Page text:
The FIFRA allows the EPA to exempt from registration requirements a pesticide or category of pesticides for which registration is not necessary to meet the goal of environmental protection.[xvii] To qualify for an exemption under the EPA regulations, a pesticide must pose a low probability of risk to the environment (including humans and other animals, plants, water, air and land) and be unlikely to cause unreasonable adverse effects to the environment even in the absence of regulatory oversight.[xviii]
Whether the FIFRA, in combination with FFDCA, TSCA and other Federal agencies provides an adequate framework for regulating genetically modified organisms will be evaluated in an upcoming articles.
[i] 7 U.S.C. § 136 et seq.
[ii] 21 U.S.C. § 301 et seq.
[iii] 15 U.S.C. §2601 et seq.
[iv] EPA’s Regulation of Biotechnology for Use in Pest Management (June 2003), available at http://www.epa.gov/opp00001/biopesticides/reg_of_biotech/eparegofbiotech.htm (last visited on August 9, 2005).
[vii] Pew Initiative on Food and Biotechnology, Guide to U.S. Regulation of Genetically Modified Food and Agricultural Biotechnology Products (2001), available at http://www.pewtrusts.org/uploadedFiles/wwwpewtrustsorg/Reports/Food_and_Biotechnology/hhs_biotech_0901.pdf (last visited on August 12, 2009); see also Donna U. Vogt and Mickey Parish, Food Biotechnology in the United States: Science, Regulation, and Issues (United Stated Dept of State), available at http://fpc.state.gov/fpc/6176.htm (last visited on August 14, 2009).
[viii] EPA’s Regulation of Biotechnology, supra note iv.
[ix] Id.; see also Pew Initiative, supra note vii at 12.
[x] Pew Initiative, supra note vii at 13.
[xi] Vogt and Parish, supra note vii.
[xii] Vogt and Parish, supra note vii; see also Pew Initiative, supra note vii, at 13.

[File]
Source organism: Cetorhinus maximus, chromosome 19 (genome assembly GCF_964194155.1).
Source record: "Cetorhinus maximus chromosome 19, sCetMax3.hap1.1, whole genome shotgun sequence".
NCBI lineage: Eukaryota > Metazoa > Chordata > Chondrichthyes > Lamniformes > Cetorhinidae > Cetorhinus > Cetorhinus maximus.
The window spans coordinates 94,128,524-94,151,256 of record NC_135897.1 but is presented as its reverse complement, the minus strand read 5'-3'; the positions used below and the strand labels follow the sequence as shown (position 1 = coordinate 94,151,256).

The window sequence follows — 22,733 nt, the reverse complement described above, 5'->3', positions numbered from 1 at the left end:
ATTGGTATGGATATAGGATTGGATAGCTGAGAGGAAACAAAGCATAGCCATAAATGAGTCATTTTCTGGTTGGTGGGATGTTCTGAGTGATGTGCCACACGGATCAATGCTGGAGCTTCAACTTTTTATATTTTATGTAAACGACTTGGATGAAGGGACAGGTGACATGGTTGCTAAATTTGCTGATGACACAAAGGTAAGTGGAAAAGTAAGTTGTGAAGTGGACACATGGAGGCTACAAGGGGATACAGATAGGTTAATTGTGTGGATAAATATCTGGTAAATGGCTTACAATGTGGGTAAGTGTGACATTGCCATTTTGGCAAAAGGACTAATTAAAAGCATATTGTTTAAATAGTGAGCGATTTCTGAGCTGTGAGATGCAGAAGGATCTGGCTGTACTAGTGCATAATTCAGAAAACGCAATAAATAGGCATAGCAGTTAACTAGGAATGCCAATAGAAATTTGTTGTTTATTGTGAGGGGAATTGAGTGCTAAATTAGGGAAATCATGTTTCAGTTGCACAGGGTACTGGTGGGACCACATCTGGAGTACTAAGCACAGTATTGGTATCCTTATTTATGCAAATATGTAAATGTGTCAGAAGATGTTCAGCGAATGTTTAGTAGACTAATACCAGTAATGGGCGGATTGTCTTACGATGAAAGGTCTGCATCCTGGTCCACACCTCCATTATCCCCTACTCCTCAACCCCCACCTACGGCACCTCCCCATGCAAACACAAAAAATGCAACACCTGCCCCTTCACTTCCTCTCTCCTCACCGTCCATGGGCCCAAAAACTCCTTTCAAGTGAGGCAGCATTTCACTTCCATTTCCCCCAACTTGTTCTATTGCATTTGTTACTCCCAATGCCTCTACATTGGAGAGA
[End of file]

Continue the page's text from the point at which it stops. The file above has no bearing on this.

[xiii] Pew Initiative, supra note vii, citing 7 U.S.C. 136a(c)(5).
[xiv] EPA’s Regulation of Biotechnology, supra note iv.
[xv] EPA’s Regulation of Biotechnology, supra note iv; see also Pew Initiative, supra note vii at 13 (stating that EPA’s evaluation includes an assessment of date from tests done by the producer of the pesticide according to EPA guidelines, and an evaluation of whether a pesticide has the potential to cause adverse effects on humans, wildlife, fish and plants, including endangered species and non-target organisms, as well as possible contamination of surface water and groundwater).
[xvi] EPA’s Regulation of Biotechnology, supra note iv; see also Glenda D. Webber, Office of Biotechnology, Iowa State University, Ames, Iowa, available at http://www.biotech.iastate.edu/biotech_info_series/bio11.html (last visited on August 11, 2009).
[xvii] Pew Initiative, supra note vii, at 13, citing 7 U.S.C. 136w(b)(2).
[xviii] Pew Initiative, supra note vii, citing 40 CFR 152.25 (full text of the federal regulation available at http://ecfr.gpoaccess.gov/cgi/t/text/text-idx?c=ecfr&sid=86588f501e0ad208660ccb9da11080fe&rgn=div8&view=text&node=40:184.108.40.206.220.127.116.11&idno=40, last visited on August 14, 2009).